• Gap between regulatory types and market types: the Korea National Tourism Survey and the International Visitor Survey, published by Korea Culture & Tourism Institute every year, provide data to determine domestic and foreign demand by lodging property type. However, since they use a market types rather than regulatory types, it includes pensions or guesthouses for which supply statistics do not exist. Unless individual lodging properties use the regulatory types in their names, it is not feasible to use the regulatory types in the survey for travelers. This means that demand statistics cannot be linked to supply statistics.
  • Limited financial data for lodging businesses: although limited to 4% of all lodging properties, the only detailed revenue-related data available for the hotel industry is released approximately one to one and a half years after the end of the year. The Economic Census data is also be released a year and a half later, but unfortunately, the subject years so far have been very unusual. 2010 was just after the global financial crisis, 2015 was a time when the lodging industry was hit hard by MERS and 2020 by COVID-19. In other words, we only have revenues and costs data deviating from normal conditions.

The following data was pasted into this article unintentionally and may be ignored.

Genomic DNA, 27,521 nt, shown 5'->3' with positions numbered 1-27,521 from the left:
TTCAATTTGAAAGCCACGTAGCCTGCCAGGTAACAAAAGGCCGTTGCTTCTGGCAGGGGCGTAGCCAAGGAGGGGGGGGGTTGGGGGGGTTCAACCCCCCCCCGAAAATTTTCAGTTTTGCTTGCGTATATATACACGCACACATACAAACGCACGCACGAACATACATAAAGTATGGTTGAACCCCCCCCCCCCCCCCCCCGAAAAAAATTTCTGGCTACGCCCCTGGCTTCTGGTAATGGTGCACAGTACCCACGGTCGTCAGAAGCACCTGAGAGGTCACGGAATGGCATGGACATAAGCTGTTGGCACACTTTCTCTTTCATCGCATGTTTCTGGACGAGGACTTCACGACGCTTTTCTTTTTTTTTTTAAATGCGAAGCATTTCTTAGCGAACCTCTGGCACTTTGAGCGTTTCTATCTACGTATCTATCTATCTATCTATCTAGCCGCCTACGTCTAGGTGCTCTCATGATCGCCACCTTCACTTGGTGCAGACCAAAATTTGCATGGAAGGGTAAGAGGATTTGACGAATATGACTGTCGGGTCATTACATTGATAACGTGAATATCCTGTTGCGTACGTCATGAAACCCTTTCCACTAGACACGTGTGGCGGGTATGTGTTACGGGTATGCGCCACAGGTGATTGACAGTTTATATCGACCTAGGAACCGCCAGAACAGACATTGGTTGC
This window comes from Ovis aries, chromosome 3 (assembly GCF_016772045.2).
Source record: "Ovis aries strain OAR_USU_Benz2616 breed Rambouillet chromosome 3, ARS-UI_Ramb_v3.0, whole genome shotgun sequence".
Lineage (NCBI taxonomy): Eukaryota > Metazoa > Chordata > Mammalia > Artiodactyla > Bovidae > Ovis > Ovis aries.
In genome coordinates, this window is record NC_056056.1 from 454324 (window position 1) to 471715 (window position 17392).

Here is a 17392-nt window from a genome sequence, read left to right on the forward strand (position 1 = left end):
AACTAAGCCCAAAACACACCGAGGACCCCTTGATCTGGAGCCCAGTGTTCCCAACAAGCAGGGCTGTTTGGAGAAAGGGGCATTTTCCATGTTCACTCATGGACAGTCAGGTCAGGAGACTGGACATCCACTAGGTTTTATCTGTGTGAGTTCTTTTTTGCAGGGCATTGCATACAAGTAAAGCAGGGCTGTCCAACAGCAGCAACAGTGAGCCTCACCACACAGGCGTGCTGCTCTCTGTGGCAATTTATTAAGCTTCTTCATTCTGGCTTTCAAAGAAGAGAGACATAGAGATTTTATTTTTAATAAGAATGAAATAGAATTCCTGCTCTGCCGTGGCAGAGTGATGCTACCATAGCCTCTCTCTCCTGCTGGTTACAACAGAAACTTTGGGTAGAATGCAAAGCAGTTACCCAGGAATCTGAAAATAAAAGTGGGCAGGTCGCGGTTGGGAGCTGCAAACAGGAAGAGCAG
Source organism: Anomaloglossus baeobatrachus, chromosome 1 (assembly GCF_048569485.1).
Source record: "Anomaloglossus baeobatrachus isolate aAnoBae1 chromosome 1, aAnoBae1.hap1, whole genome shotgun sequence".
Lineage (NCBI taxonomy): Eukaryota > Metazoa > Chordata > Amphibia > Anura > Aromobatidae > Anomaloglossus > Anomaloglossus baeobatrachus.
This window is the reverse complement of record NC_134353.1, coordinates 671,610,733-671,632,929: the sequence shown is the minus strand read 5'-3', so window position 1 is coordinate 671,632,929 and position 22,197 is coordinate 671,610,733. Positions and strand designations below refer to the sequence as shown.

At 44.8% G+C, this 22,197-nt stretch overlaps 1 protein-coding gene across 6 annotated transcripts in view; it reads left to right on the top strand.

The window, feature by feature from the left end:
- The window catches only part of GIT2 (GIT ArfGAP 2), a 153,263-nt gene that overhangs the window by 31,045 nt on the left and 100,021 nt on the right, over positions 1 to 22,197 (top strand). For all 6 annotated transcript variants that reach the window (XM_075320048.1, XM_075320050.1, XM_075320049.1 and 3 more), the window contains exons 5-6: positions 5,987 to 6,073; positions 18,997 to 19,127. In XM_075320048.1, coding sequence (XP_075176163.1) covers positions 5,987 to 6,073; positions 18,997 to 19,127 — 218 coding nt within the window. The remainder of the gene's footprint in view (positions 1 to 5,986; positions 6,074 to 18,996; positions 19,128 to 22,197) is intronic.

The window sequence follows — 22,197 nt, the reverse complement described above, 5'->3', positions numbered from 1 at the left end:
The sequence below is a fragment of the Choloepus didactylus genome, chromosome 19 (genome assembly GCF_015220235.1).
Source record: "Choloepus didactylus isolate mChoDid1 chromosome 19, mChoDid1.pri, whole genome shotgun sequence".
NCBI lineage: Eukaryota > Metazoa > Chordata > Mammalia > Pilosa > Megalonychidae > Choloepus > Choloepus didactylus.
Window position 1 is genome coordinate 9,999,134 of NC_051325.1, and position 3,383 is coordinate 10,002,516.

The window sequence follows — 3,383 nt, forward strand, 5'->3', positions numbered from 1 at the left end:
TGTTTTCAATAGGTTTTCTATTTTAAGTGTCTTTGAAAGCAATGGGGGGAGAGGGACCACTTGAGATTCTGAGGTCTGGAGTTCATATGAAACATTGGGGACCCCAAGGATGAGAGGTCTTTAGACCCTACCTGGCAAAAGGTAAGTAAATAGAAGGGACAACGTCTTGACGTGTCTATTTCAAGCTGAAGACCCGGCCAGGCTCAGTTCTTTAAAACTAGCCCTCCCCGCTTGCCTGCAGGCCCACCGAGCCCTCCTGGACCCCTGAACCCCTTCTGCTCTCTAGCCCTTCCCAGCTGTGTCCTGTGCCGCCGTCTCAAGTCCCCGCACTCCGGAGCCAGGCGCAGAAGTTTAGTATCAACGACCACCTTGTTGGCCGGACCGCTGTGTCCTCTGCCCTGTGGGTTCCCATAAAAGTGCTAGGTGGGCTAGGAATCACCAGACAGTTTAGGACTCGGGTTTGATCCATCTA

The advantage of financial data broken down to the individual property level is that it allows to handle discrepancies and changes of samples in various public statistics effectively. For this purpose, Hotelysis has developed its own classification system by further segmenting and clustering the regulatory types in accordance with market conditions, to maintain the utilization of available statistical data and the accurate capture of the market conditions. Please check the Lodging Property Types by Hotelysis page for the details. In addition, the algorithms developed by Hotelysis is based on the correlation between the individual items of the base data and key economic indicators, enabling independent estimating or forecasting. This means that financial data with significance is provided in advance and confirmed later when relevant statistics are published.